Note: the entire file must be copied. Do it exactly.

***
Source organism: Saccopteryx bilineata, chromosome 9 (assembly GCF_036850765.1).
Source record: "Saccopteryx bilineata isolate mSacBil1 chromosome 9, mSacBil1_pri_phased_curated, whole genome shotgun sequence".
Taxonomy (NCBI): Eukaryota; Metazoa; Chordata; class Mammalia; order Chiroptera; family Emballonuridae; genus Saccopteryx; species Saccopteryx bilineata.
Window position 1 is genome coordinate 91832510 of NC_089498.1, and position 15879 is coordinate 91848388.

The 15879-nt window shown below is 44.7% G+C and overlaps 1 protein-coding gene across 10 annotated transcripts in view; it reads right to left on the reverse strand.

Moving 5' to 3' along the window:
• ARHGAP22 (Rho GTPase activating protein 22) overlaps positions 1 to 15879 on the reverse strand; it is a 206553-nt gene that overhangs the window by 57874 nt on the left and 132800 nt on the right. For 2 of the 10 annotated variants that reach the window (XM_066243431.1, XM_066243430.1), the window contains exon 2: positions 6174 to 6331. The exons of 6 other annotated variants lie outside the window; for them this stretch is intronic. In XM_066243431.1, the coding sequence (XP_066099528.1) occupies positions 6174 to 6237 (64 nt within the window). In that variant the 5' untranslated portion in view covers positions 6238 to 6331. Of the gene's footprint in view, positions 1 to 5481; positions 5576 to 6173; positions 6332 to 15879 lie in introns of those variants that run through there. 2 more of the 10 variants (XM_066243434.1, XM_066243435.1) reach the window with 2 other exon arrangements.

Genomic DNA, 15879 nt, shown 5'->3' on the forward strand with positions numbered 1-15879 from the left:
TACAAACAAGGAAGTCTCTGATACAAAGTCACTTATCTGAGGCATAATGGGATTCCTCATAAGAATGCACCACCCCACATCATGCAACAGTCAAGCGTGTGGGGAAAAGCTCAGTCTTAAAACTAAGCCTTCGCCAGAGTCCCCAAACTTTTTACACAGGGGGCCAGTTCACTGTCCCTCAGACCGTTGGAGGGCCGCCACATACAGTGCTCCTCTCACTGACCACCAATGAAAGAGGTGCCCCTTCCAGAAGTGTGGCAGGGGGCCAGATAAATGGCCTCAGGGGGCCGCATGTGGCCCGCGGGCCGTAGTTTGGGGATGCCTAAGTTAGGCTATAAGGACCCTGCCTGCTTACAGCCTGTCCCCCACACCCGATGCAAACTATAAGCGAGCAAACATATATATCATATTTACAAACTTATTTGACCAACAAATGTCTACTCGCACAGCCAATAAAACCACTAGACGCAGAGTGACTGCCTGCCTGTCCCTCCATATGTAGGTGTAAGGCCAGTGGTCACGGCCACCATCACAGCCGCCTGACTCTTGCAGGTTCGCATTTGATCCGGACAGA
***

Source organism: Saccopteryx bilineata, chromosome 9 (assembly GCF_036850765.1).
Source record: "Saccopteryx bilineata isolate mSacBil1 chromosome 9, mSacBil1_pri_phased_curated, whole genome shotgun sequence".
Taxonomy (NCBI): Eukaryota; Metazoa; Chordata; class Mammalia; order Chiroptera; family Emballonuridae; genus Saccopteryx; species Saccopteryx bilineata.
Window position 1 is genome coordinate 91832510 of NC_089498.1, and position 15879 is coordinate 91848388.

The 15879-nt window shown below is 44.7% G+C and overlaps 1 protein-coding gene across 10 annotated transcripts in view; it reads right to left on the reverse strand.

Moving 5' to 3' along the window:
• ARHGAP22 (Rho GTPase activating protein 22) overlaps positions 1 to 15879 on the reverse strand; it is a 206553-nt gene that overhangs the window by 57874 nt on the left and 132800 nt on the right. For 2 of the 10 annotated variants that reach the window (XM_066243431.1, XM_066243430.1), the window contains exon 2: positions 6174 to 6331. The exons of 6 other annotated variants lie outside the window; for them this stretch is intronic. In XM_066243431.1, the coding sequence (XP_066099528.1) occupies positions 6174 to 6237 (64 nt within the window). In that variant the 5' untranslated portion in view covers positions 6238 to 6331. Of the gene's footprint in view, positions 1 to 5481; positions 5576 to 6173; positions 6332 to 15879 lie in introns of those variants that run through there. 2 more of the 10 variants (XM_066243434.1, XM_066243435.1) reach the window with 2 other exon arrangements.

Genomic DNA, 15879 nt, shown 5'->3' on the forward strand with positions numbered 1-15879 from the left:
TACAAACAAGGAAGTCTCTGATACAAAGTCACTTATCTGAGGCATAATGGGATTCCTCATAAGAATGCACCACCCCACATCATGCAACAGTCAAGCGTGTGGGGAAAAGCTCAGTCTTAAAACTAAGCCTTCGCCAGAGTCCCCAAACTTTTTACACAGGGGGCCAGTTCACTGTCCCTCAGACCGTTGGAGGGCCGCCACATACAGTGCTCCTCTCACTGACCACCAATGAAAGAGGTGCCCCTTCCAGAAGTGTGGCAGGGGGCCAGATAAATGGCCTCAGGGGGCCGCATGTGGCCCGCGGGCCGTAGTTTGGGGATGCCTAAGTTAGGCTATAAGGACCCTGCCTGCTTACAGCCTGTCCCCCACACCCGATGCAAACTATAAGCGAGCAAACATATATATCATATTTACAAACTTATTTGACCAACAAATGTCTACTCGCACAGCCAATAAAACCACTAGACGCAGAGTGACTGCCTGCCTGTCCCTCCATATGTAGGTGTAAGGCCAGTGGTCACGGCCACCATCACAGCCGCCTGACTCTTGCAGGTTCGCATTTGATCCGGACAGA